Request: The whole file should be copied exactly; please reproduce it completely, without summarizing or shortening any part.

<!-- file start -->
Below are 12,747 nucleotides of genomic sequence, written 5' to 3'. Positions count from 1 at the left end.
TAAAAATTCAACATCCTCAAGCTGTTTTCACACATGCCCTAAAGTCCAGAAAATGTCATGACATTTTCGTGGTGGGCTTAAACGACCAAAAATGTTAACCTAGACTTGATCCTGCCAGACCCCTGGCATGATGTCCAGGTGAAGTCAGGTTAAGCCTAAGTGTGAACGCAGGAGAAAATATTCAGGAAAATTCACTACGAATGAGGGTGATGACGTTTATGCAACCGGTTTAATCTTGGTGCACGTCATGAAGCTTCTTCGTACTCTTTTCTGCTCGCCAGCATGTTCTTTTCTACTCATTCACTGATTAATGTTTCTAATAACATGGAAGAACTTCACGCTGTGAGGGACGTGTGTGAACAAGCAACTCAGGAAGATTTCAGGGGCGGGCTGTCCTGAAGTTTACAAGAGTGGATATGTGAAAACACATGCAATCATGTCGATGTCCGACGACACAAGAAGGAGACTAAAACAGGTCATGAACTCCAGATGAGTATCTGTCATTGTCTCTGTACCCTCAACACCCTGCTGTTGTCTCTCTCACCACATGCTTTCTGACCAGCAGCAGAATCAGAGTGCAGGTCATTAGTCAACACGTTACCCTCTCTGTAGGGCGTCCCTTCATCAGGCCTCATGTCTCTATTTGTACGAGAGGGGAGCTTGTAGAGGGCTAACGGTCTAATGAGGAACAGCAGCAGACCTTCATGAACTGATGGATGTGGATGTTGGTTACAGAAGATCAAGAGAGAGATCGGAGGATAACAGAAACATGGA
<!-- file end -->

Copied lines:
Below are 12,747 nucleotides of genomic sequence, written 5' to 3'. Positions count from 1 at the left end.
TAAAAATTCAACATCCTCAAGCTGTTTTCACACATGCCCTAAAGTCCAGAAAATGTCATGACATTTTCGTGGTGGGCTTAAACGACCAAAAATGTTAACCTAGACTTGATCCTGCCAGACCCCTGGCATGATGTCCAGGTGAAGTCAGGTTAAGCCTAAGTGTGAACGCAGGAGAAAATATTCAGGAAAATTCACTACGAATGAGGGTGATGACGTTTATGCAACCGGTTTAATCTTGGTGCACGTCATGAAGCTTCTTCGTACTCTTTTCTGCTCGCCAGCATGTTCTTTTCTACTCATTCACTGATTAATGTTTCTAATAACATGGAAGAACTTCACGCTGTGAGGGACGTGTGTGAACAAGCAACTCAGGAAGATTTCAGGGGCGGGCTGTCCTGAAGTTTACAAGAGTGGATATGTGAAAACACATGCAATCATGTCGATGTCCGACGACACAAGAAGGAGACTAAAACAGGTCATGAACTCCAGATGAGTATCTGTCATTGTCTCTGTACCCTCAACACCCTGCTGTTGTCTCTCTCACCACATGCTTTCTGACCAGCAGCAGAATCAGAGTGCAGGTCATTAGTCAACACGTTACCCTCTCTGTAGGGCGTCCCTTCATCAGGCCTCATGTCTCTATTTGTACGAGAGGGGAGCTTGTAGAGGGCTAACGGTCTAATGAGGAACAGCAGCAGACCTTCATGAACTGATGGATGTGGATGTTGGTTACAGAAGATCAAGAGAGAGATCGGAGGATAACAGAAACATGGA